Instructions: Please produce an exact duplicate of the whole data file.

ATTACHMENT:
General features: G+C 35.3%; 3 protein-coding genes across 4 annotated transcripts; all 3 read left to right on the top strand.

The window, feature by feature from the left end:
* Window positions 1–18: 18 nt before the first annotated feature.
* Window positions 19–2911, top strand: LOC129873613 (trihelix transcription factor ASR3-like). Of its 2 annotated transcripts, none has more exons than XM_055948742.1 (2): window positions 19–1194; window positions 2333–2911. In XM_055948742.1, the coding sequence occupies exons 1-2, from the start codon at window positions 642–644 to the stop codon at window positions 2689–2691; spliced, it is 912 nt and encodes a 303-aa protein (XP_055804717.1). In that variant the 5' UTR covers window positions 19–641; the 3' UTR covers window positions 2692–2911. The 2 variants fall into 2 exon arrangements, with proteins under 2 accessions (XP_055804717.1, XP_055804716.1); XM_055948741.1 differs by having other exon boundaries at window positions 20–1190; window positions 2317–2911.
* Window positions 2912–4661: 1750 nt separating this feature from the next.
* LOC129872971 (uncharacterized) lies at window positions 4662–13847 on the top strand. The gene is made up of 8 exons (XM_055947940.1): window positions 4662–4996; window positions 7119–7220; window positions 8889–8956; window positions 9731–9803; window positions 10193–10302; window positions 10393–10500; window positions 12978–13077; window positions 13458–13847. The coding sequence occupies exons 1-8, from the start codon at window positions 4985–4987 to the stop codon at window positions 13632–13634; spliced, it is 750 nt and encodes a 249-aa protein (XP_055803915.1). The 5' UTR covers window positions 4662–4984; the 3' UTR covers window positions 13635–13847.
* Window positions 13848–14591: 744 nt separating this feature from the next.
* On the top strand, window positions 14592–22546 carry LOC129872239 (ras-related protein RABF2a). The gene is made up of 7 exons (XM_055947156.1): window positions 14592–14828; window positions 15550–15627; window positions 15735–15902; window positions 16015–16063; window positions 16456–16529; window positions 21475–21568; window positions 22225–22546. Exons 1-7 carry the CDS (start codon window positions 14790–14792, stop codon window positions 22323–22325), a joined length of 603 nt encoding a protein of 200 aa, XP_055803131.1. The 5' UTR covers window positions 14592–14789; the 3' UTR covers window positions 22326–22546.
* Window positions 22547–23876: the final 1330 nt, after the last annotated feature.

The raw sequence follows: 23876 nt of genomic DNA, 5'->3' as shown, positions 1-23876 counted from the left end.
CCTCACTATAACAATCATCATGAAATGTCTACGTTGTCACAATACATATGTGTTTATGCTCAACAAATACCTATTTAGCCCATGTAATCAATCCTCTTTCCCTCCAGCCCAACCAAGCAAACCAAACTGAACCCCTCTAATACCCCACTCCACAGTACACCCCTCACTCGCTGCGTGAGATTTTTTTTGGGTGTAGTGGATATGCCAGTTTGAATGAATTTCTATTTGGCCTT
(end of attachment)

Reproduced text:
General features: G+C 35.3%; 3 protein-coding genes across 4 annotated transcripts; all 3 read left to right on the top strand.

The window, feature by feature from the left end:
* Window positions 1–18: 18 nt before the first annotated feature.
* Window positions 19–2911, top strand: LOC129873613 (trihelix transcription factor ASR3-like). Of its 2 annotated transcripts, none has more exons than XM_055948742.1 (2): window positions 19–1194; window positions 2333–2911. In XM_055948742.1, the coding sequence occupies exons 1-2, from the start codon at window positions 642–644 to the stop codon at window positions 2689–2691; spliced, it is 912 nt and encodes a 303-aa protein (XP_055804717.1). In that variant the 5' UTR covers window positions 19–641; the 3' UTR covers window positions 2692–2911. The 2 variants fall into 2 exon arrangements, with proteins under 2 accessions (XP_055804717.1, XP_055804716.1); XM_055948741.1 differs by having other exon boundaries at window positions 20–1190; window positions 2317–2911.
* Window positions 2912–4661: 1750 nt separating this feature from the next.
* LOC129872971 (uncharacterized) lies at window positions 4662–13847 on the top strand. The gene is made up of 8 exons (XM_055947940.1): window positions 4662–4996; window positions 7119–7220; window positions 8889–8956; window positions 9731–9803; window positions 10193–10302; window positions 10393–10500; window positions 12978–13077; window positions 13458–13847. The coding sequence occupies exons 1-8, from the start codon at window positions 4985–4987 to the stop codon at window positions 13632–13634; spliced, it is 750 nt and encodes a 249-aa protein (XP_055803915.1). The 5' UTR covers window positions 4662–4984; the 3' UTR covers window positions 13635–13847.
* Window positions 13848–14591: 744 nt separating this feature from the next.
* On the top strand, window positions 14592–22546 carry LOC129872239 (ras-related protein RABF2a). The gene is made up of 7 exons (XM_055947156.1): window positions 14592–14828; window positions 15550–15627; window positions 15735–15902; window positions 16015–16063; window positions 16456–16529; window positions 21475–21568; window positions 22225–22546. Exons 1-7 carry the CDS (start codon window positions 14790–14792, stop codon window positions 22323–22325), a joined length of 603 nt encoding a protein of 200 aa, XP_055803131.1. The 5' UTR covers window positions 14592–14789; the 3' UTR covers window positions 22326–22546.
* Window positions 22547–23876: the final 1330 nt, after the last annotated feature.

The raw sequence follows: 23876 nt of genomic DNA, 5'->3' as shown, positions 1-23876 counted from the left end.
CCTCACTATAACAATCATCATGAAATGTCTACGTTGTCACAATACATATGTGTTTATGCTCAACAAATACCTATTTAGCCCATGTAATCAATCCTCTTTCCCTCCAGCCCAACCAAGCAAACCAAACTGAACCCCTCTAATACCCCACTCCACAGTACACCCCTCACTCGCTGCGTGAGATTTTTTTTGGGTGTAGTGGATATGCCAGTTTGAATGAATTTCTATTTGGCCTT